• Mike says:

          Just go to “settings” on your iphone and adjust the brightness to whatever level you are comfortable with.

      • Abbozzo says:

        I think a lot of people underestimate the ‘fashion’ aspects of devices for the visually impaired (VI). VI users still upgrade their phone every year, its about having the most up to date technology just like everyone else. And it is understood that although a VI user might not get to appreciate the looks of such a device, other members of society will, and society also judges people based on items like mobile phones. People enjoy having nice things, and VI users enjoy (as much as anyone else) the idea that they have an iphone or whatever it happens to be. I’m sure VI users don’t want something that looks horrible. The reason you see VI users struggling with “talks” software on a modern mobile phone is because the offerings from organisations such as the RNIB are horrible pieces of design, which have the same usability issues as any other phone but also look childish and restrict the functionality. This has a huge market and I hope it takes off.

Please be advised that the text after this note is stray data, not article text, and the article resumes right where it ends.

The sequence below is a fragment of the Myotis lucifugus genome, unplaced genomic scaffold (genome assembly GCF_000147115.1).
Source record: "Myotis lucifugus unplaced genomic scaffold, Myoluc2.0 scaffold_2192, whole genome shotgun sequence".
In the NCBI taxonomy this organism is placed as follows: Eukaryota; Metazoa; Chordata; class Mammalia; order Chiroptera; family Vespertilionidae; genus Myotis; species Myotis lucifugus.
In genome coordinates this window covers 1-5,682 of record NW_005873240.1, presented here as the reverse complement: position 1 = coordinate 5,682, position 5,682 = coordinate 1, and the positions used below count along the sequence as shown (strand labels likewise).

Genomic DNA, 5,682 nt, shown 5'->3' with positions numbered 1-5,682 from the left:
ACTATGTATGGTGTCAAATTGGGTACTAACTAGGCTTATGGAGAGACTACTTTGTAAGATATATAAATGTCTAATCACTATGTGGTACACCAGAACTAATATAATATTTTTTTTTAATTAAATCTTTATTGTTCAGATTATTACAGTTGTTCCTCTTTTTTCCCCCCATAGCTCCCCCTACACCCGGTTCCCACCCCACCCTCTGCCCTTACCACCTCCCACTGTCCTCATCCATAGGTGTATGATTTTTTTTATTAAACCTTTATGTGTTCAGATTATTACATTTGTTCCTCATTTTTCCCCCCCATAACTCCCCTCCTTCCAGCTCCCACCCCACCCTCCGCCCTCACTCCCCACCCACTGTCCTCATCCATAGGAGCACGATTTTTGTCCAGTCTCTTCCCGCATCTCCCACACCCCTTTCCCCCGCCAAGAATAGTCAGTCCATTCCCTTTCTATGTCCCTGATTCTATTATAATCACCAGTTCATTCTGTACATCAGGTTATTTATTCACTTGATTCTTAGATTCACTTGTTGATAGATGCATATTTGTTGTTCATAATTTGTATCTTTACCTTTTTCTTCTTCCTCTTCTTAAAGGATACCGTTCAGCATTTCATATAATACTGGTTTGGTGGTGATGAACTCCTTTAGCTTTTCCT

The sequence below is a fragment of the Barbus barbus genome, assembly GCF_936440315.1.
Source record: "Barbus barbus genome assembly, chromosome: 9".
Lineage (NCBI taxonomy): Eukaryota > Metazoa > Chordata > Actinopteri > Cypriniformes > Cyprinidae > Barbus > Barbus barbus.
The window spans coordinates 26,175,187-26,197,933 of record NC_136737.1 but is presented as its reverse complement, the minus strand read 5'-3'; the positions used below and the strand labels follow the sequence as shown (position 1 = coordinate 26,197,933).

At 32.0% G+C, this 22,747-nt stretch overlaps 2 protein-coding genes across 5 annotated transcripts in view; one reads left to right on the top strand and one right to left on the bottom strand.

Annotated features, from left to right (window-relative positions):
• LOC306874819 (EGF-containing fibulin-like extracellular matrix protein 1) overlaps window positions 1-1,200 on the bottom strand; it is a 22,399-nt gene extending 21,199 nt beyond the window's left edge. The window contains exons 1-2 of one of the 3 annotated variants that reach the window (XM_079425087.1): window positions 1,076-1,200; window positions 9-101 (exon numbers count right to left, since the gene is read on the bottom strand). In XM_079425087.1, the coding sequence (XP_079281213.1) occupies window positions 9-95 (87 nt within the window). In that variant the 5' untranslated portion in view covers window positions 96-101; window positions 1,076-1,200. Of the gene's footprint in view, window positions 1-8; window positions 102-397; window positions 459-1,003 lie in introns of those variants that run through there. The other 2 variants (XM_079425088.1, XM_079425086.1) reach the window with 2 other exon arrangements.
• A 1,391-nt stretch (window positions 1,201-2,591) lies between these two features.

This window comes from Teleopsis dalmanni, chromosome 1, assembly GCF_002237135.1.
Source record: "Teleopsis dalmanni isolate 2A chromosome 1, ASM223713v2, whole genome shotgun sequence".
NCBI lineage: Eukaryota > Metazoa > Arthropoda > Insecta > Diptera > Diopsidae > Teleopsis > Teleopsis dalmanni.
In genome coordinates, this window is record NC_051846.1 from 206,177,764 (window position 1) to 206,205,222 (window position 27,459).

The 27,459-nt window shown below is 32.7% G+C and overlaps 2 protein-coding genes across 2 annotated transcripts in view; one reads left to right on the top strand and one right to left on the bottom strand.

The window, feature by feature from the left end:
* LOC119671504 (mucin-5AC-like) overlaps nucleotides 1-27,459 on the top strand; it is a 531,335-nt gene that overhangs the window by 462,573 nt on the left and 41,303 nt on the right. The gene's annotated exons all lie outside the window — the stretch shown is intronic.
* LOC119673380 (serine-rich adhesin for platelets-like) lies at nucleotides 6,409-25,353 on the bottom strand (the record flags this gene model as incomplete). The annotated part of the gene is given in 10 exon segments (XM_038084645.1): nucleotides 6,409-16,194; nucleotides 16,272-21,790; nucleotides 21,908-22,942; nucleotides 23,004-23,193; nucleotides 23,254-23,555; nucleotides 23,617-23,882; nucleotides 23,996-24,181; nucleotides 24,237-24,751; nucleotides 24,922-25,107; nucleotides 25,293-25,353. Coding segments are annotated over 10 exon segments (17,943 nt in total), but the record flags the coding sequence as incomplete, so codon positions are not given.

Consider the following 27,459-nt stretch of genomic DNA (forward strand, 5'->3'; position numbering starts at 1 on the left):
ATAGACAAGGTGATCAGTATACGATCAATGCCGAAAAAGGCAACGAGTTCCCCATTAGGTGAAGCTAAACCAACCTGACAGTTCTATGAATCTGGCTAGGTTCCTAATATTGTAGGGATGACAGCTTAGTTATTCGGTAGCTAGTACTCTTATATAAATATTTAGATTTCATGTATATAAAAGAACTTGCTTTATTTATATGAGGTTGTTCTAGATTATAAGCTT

• Abbozzo says:

          Ohh and the screen lights up because creating high contrast between control interfaces is very important for visually impaired users. They will use whatever sight they have left, even to their detriment. So making them light is actually part of what makes this so clever.

        • Eric says: